Avonte Oquendo Laid to Rest in New York

NEW YORK, NY - JANUARY 25: The casket containing the remains of Avonte Oquendo was brought into Saint Joseph's Church in the West Village for a memorial Service  on January 25, 2014 in New York City.  Oquendo's remains were discovered on a Queens beach months after the 14 year-old autistic boy  went missing after he left his school in Queens on October 4, 2013.  (Photo by Christopher Gregory/Getty Images)

Avonte Oquendo Laid to Rest in New York

A funeral was held for Avonte Oquendo, an autistic teen whose body was found in a New York river after he went missing in October 2013.

Published January 27, 2014

Hundreds from across New York City gathered Saturday to support the family of Avonte Oquendo as they mourned the death of the autistic teen at his funeral. 

The ceremony was held at the Church of Saint Joseph in Manhattan. Avonte's parents and brothers sat in a pew next to a white casket that held the 14-year-old's remains. His mother wept quietly throughout the ceremony, according to the New York Daily News.

Volunteers who had participated in searching for Avonte also filled the seats of the church to pay their respects. A funeral home paid for the funeral and a family-only wake.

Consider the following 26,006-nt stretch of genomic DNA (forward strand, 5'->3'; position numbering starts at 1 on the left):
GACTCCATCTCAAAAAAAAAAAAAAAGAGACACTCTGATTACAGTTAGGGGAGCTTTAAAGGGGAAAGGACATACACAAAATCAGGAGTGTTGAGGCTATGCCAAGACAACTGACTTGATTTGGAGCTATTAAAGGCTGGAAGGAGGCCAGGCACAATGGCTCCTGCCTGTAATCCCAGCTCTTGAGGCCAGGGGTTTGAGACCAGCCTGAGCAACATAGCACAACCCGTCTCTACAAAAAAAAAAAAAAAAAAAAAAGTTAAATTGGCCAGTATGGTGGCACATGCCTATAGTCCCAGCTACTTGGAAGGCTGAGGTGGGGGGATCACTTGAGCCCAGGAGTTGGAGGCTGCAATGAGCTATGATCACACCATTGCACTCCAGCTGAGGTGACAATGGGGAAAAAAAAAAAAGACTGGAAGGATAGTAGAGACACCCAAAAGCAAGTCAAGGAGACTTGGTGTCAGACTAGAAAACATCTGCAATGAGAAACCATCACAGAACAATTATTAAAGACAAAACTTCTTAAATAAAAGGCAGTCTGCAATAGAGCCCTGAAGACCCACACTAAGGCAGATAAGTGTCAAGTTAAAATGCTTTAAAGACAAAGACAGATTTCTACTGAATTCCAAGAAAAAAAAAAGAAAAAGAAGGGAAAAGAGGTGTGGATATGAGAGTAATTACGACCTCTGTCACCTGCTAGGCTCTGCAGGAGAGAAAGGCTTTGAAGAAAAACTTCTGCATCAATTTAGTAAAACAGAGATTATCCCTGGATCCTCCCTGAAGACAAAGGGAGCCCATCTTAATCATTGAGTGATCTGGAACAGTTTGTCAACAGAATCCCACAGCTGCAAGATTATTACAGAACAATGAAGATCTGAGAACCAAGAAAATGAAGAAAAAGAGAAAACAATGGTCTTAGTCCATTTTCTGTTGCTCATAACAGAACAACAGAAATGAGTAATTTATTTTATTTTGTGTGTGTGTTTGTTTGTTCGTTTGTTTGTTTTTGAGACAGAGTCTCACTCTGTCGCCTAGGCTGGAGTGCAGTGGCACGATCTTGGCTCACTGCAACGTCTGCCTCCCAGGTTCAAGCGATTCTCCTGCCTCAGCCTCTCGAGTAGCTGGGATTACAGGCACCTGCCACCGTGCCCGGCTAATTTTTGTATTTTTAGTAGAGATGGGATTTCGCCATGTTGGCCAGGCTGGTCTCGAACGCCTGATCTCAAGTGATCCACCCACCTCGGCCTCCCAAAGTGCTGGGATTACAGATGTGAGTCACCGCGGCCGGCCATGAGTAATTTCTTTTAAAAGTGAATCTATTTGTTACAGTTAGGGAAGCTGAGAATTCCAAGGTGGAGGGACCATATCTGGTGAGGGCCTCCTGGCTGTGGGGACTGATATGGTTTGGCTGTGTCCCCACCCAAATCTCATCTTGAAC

Actress Holly Robinson Peete, the mother of an autistic child, was one of the mourners at the funeral. “Long day of mourning for a bright, beautiful young soul. I didn't know you, Avonte, but you could have been my son," she wrote in an Instagram post. "May your sweet soul rest eternally free and unencumbered by earthly ills. Headed to NYC to celebrate the life of another angel,” she continued. 

On Sunday, New York Sen. Chuck Schumer proposed legislation called "Avonte's Law," that states the government would pay $10 million for GPS tracking devices for autistic children. The device could be worn on the wrist, kept in a wallet or sewn into clothing, according to the Associated Press.

Avonte's body parts were discovered in the East River in Queens, New York, on Jan. 16. This was a sad ending to a more than three-month search for the teen, who walked out of his high school on Oct. 4. The cause of his death is still being determined. 

David Perecman, the family’s lawyer, has already filed a wrongful death lawsuit against the city alleging that school personnel failed to monitor Avonte and did not act urgently in contacting police after he walked out.

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(Photo: Christopher Gregory/Getty Images)

Written by Natelege Whaley


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